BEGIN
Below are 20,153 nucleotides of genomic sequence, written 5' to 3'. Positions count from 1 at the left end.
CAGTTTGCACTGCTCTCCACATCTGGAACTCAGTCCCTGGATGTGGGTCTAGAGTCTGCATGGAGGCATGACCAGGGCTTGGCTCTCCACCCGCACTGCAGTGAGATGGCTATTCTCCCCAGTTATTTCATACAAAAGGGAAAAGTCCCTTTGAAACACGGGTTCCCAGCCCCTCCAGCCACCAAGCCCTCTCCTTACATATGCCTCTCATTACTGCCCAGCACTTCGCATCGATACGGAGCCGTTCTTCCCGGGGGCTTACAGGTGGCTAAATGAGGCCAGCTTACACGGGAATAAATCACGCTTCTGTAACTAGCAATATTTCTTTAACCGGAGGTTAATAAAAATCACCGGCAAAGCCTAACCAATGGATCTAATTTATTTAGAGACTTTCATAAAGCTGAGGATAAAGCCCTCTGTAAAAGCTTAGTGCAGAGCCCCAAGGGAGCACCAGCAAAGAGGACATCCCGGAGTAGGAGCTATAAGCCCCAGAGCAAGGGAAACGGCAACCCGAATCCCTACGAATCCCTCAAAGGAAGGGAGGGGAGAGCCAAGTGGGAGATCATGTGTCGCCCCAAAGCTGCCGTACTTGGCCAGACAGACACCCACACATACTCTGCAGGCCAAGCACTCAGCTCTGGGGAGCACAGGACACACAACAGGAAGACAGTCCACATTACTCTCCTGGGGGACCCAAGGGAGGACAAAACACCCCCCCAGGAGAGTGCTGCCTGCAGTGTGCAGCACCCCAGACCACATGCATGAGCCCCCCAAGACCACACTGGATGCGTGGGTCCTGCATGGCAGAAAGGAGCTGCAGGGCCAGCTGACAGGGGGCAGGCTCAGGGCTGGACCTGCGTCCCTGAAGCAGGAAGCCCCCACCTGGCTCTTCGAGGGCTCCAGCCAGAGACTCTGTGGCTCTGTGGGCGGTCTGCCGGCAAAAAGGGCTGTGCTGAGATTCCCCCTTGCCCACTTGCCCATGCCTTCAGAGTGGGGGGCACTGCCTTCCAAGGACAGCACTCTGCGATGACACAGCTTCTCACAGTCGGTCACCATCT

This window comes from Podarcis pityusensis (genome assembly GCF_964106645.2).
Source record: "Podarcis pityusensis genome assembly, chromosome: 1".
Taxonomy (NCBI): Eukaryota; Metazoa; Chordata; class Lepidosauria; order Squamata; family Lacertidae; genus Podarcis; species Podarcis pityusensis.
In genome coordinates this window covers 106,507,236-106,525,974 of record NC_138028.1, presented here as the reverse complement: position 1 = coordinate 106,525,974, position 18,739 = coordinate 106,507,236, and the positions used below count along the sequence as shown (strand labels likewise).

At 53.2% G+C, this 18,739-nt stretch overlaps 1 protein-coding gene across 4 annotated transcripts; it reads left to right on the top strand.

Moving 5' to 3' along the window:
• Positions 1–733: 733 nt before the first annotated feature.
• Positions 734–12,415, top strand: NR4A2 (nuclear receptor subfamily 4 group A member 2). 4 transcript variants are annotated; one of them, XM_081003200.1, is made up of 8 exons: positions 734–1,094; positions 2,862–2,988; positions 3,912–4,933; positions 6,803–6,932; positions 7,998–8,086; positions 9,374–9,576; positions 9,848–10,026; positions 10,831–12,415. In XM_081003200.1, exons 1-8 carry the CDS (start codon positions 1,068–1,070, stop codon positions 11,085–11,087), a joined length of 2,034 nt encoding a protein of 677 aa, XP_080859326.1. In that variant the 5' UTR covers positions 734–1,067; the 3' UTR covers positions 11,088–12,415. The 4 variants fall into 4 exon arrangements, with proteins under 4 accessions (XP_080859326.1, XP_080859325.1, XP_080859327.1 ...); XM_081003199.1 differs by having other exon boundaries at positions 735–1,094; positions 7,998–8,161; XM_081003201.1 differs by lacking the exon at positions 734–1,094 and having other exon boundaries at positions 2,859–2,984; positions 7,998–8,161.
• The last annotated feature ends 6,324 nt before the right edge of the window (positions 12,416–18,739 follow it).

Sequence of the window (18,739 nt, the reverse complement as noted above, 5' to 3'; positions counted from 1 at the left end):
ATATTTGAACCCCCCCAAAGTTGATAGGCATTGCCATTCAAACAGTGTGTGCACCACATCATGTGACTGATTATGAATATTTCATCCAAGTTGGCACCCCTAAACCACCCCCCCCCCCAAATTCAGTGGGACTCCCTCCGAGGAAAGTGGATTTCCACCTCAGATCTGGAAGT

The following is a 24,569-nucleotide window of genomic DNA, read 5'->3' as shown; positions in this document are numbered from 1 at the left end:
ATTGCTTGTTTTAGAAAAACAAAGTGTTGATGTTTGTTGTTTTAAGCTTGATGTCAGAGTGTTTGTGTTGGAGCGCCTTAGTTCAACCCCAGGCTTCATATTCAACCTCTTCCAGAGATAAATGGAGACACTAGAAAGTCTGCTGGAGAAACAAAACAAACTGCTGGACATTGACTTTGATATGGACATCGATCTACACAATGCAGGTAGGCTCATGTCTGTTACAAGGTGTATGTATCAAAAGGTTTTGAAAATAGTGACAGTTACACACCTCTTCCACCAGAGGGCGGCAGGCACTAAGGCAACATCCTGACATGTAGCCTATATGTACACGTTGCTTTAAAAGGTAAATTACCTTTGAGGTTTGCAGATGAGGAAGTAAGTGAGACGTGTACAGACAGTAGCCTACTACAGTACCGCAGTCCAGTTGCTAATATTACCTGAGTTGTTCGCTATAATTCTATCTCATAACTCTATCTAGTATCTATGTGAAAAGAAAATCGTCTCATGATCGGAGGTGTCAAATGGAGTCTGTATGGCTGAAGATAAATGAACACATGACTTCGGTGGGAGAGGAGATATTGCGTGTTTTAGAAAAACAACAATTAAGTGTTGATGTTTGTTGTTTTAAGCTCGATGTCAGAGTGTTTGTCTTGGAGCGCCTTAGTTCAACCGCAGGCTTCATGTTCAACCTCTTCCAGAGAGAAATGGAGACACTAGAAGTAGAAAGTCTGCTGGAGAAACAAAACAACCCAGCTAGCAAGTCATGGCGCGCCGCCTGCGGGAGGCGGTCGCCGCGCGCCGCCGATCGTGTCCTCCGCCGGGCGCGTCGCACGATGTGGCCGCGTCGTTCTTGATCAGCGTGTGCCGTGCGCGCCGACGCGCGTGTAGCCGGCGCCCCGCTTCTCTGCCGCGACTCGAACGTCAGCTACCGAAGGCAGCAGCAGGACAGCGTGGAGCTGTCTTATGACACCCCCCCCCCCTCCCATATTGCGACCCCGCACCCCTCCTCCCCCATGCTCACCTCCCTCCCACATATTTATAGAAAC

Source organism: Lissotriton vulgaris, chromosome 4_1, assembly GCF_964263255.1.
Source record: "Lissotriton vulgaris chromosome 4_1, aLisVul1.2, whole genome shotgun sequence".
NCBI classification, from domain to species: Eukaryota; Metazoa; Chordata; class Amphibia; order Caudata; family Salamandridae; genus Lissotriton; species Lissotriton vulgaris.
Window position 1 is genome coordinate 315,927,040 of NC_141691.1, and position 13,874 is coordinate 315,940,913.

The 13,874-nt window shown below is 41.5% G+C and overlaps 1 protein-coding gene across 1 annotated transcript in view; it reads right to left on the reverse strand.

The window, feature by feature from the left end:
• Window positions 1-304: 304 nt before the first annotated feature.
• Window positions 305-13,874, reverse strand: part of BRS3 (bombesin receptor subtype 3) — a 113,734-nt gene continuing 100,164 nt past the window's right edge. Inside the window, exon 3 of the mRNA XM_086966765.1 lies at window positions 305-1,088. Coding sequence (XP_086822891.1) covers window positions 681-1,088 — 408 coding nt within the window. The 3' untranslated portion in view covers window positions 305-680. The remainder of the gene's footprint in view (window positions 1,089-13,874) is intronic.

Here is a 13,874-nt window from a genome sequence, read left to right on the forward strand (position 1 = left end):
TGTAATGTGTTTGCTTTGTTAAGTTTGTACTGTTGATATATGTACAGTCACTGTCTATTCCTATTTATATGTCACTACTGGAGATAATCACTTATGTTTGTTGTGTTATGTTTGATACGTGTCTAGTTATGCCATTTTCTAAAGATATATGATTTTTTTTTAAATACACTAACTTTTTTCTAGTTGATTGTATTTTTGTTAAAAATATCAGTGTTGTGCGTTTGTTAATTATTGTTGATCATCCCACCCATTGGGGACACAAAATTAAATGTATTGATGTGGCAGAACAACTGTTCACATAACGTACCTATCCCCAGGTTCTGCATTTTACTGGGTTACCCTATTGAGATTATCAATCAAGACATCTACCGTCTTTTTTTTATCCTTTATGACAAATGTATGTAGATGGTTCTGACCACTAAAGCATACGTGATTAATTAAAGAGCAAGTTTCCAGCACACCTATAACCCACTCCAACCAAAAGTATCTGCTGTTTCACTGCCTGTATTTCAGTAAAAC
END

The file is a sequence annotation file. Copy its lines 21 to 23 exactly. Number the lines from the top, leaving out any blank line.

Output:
The window, feature by feature from the left end:
• Window positions 1-304: 304 nt before the first annotated feature.
• Window positions 305-13,874, reverse strand: part of BRS3 (bombesin receptor subtype 3) — a 113,734-nt gene continuing 100,164 nt past the window's right edge. Inside the window, exon 3 of the mRNA XM_086966765.1 lies at window positions 305-1,088. Coding sequence (XP_086822891.1) covers window positions 681-1,088 — 408 coding nt within the window. The 3' untranslated portion in view covers window positions 305-680. The remainder of the gene's footprint in view (window positions 1,089-13,874) is intronic.